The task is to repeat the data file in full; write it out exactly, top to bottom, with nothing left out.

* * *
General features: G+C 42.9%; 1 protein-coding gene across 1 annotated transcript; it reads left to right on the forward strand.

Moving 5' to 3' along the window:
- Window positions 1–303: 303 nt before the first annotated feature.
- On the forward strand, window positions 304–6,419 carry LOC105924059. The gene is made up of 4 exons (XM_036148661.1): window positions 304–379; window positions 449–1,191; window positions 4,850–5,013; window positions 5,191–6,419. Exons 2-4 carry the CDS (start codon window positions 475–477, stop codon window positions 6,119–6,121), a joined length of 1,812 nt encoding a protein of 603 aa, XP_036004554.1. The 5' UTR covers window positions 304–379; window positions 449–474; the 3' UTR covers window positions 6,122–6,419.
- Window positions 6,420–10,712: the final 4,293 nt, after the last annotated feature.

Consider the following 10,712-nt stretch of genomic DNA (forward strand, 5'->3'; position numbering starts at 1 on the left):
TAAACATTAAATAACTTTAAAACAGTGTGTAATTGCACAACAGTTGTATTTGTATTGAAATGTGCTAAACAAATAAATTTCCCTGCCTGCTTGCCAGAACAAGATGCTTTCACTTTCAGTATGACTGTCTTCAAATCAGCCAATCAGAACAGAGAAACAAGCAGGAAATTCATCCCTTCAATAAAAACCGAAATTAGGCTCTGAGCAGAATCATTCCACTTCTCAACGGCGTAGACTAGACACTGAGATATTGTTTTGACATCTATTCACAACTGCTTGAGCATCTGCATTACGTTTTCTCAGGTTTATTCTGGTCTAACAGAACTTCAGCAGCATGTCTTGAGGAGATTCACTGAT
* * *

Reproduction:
General features: G+C 42.9%; 1 protein-coding gene across 1 annotated transcript; it reads left to right on the forward strand.

Moving 5' to 3' along the window:
- Window positions 1–303: 303 nt before the first annotated feature.
- On the forward strand, window positions 304–6,419 carry LOC105924059. The gene is made up of 4 exons (XM_036148661.1): window positions 304–379; window positions 449–1,191; window positions 4,850–5,013; window positions 5,191–6,419. Exons 2-4 carry the CDS (start codon window positions 475–477, stop codon window positions 6,119–6,121), a joined length of 1,812 nt encoding a protein of 603 aa, XP_036004554.1. The 5' UTR covers window positions 304–379; window positions 449–474; the 3' UTR covers window positions 6,122–6,419.
- Window positions 6,420–10,712: the final 4,293 nt, after the last annotated feature.

Consider the following 10,712-nt stretch of genomic DNA (forward strand, 5'->3'; position numbering starts at 1 on the left):
TAAACATTAAATAACTTTAAAACAGTGTGTAATTGCACAACAGTTGTATTTGTATTGAAATGTGCTAAACAAATAAATTTCCCTGCCTGCTTGCCAGAACAAGATGCTTTCACTTTCAGTATGACTGTCTTCAAATCAGCCAATCAGAACAGAGAAACAAGCAGGAAATTCATCCCTTCAATAAAAACCGAAATTAGGCTCTGAGCAGAATCATTCCACTTCTCAACGGCGTAGACTAGACACTGAGATATTGTTTTGACATCTATTCACAACTGCTTGAGCATCTGCATTACGTTTTCTCAGGTTTATTCTGGTCTAACAGAACTTCAGCAGCATGTCTTGAGGAGATTCACTGAT